19th October 2020
It is with deep regret that we have to inform our visitors to this website that Alexander Winslow has sadly passed away.
The Winslow Files and other content that is hosted on this site is still available for download, however all book orders have been temporarily suspended.
Apologies for any inconvenience caused, we will try our best to resume our ordering service as soon as we can.
Thank you for your understanding during these difficult times.
Born into a world of
degradation and fear, yet surrounded by the natural beauty of the
antediluvian environment, Aloma, child of the hermitage, believing
that nothing of any great significance would ever affect the peace and
tranquility of her solitude away from the rest of the world, decides
to occupy her time by keeping a diary.
As she records the every-day events in
her life she suddenly finds herself caught up in the dangerous and
fast-moving world of the Devas, the fallen angelic ones who have
joined with Satanas the Prince of Darkness.
Suffering the death of her father
by the Devas, Aloma and her mother find themselves swept along
with the evil and corruption which pervades the Earth as it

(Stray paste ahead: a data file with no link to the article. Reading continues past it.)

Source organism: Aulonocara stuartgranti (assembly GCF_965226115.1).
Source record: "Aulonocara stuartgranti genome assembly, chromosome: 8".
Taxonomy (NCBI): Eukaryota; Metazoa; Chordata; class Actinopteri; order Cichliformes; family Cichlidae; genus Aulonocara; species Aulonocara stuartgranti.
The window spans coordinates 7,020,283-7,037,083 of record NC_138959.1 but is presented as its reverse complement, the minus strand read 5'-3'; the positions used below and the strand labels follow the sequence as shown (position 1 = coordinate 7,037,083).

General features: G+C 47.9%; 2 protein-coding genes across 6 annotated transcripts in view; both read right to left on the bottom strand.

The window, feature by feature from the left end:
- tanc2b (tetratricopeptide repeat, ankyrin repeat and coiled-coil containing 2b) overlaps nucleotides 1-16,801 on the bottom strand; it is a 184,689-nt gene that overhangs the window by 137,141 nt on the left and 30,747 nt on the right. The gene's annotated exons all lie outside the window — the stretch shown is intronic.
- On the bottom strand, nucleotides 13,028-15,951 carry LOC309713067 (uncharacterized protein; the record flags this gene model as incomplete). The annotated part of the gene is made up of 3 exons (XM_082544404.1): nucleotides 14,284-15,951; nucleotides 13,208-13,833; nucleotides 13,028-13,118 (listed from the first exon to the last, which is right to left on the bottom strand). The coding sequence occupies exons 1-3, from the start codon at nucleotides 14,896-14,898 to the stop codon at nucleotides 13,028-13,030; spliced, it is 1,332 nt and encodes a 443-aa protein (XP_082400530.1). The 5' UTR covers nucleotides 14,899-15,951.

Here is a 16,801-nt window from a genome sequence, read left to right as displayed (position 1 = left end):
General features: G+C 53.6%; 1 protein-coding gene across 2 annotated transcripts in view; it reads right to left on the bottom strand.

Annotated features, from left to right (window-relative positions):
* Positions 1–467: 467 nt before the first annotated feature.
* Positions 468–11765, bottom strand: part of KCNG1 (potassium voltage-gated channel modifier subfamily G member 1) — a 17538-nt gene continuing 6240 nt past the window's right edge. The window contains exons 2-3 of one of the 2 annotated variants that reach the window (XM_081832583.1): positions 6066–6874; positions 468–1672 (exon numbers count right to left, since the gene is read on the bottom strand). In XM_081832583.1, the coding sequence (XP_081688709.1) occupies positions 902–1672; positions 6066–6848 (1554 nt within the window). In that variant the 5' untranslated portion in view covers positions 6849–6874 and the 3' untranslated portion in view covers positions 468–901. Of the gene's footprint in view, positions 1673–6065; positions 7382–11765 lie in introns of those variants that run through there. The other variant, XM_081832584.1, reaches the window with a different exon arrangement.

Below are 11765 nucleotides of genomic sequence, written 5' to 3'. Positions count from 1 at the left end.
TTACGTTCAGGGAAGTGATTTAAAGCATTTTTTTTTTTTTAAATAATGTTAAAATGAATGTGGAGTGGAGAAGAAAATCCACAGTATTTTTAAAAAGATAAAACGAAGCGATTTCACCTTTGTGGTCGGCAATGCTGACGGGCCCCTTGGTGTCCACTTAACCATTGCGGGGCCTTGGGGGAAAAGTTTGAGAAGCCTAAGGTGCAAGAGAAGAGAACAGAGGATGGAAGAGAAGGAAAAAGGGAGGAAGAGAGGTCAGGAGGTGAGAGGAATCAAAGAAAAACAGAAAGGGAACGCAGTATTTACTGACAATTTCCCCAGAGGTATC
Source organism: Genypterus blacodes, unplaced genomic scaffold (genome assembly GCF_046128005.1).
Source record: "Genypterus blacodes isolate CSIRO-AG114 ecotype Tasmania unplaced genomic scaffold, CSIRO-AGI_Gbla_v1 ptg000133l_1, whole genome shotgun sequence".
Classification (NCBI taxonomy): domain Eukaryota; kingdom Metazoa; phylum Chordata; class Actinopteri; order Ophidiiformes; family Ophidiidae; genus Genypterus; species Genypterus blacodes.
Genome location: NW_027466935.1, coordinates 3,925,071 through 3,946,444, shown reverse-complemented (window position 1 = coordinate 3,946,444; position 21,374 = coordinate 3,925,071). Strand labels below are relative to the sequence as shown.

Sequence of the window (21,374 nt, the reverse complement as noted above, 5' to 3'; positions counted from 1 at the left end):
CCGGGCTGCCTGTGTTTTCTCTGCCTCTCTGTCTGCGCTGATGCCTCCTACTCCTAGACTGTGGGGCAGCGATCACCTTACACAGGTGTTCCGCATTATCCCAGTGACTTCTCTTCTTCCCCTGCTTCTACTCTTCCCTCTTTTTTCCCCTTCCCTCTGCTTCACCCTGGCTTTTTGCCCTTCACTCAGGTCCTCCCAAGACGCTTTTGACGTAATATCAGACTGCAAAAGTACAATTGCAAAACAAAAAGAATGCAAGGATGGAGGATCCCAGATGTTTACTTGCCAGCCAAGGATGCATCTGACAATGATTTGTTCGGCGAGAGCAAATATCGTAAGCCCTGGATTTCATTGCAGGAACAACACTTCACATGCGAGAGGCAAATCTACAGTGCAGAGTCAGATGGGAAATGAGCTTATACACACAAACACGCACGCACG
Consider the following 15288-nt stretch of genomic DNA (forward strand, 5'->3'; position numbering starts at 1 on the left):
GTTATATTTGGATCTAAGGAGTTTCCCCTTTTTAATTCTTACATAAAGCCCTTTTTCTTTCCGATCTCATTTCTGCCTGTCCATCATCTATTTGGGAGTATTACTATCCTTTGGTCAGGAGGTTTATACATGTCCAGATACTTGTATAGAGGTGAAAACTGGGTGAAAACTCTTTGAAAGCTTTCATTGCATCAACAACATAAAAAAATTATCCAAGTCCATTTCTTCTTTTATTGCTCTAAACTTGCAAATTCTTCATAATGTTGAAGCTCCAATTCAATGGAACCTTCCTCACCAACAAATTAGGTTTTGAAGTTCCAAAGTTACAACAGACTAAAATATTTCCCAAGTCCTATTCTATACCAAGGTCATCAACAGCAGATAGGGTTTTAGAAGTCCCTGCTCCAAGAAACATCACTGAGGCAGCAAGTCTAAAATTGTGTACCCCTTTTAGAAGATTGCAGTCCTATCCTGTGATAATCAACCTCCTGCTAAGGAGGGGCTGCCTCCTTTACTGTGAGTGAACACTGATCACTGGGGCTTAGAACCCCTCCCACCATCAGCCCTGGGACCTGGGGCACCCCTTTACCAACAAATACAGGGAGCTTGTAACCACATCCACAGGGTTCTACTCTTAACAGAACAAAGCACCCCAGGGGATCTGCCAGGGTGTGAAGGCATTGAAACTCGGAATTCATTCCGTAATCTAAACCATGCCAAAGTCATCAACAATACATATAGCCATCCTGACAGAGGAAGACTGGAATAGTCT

emanates from Balonia, the central city of the world.
Transported to Balonia, Aloma
encounters a woman who tells her a strange story. She also hears
of one known as the Prophet who is building an unusual
vessel called the Teva.
Events move on as she is drawn
further into the affairs of those surrounding her including a
marriage, a coronation and even a celestial war, as things move
towards a final grand climax.
Suddenly the moment arrives, the
storm-clouds break and as the Earth heaves under a great Deluge of
water. The stars and other heavenly bodies are un-veiled for the
first time, Aloma acquires the gift of prophecy and the first ever
rainbow appears in the sky.
Aloma eventually dies and her son,
Javan, recounts how the crown of nobility which she refused while
alive, is laid at her burial. Also the sign of the Arbor Vitae
which she saw in her dying vision, is sculpted upon the walls of
Her diary, which she always
referred to as her journal, is encased with her. With this the
words of Javan are ended.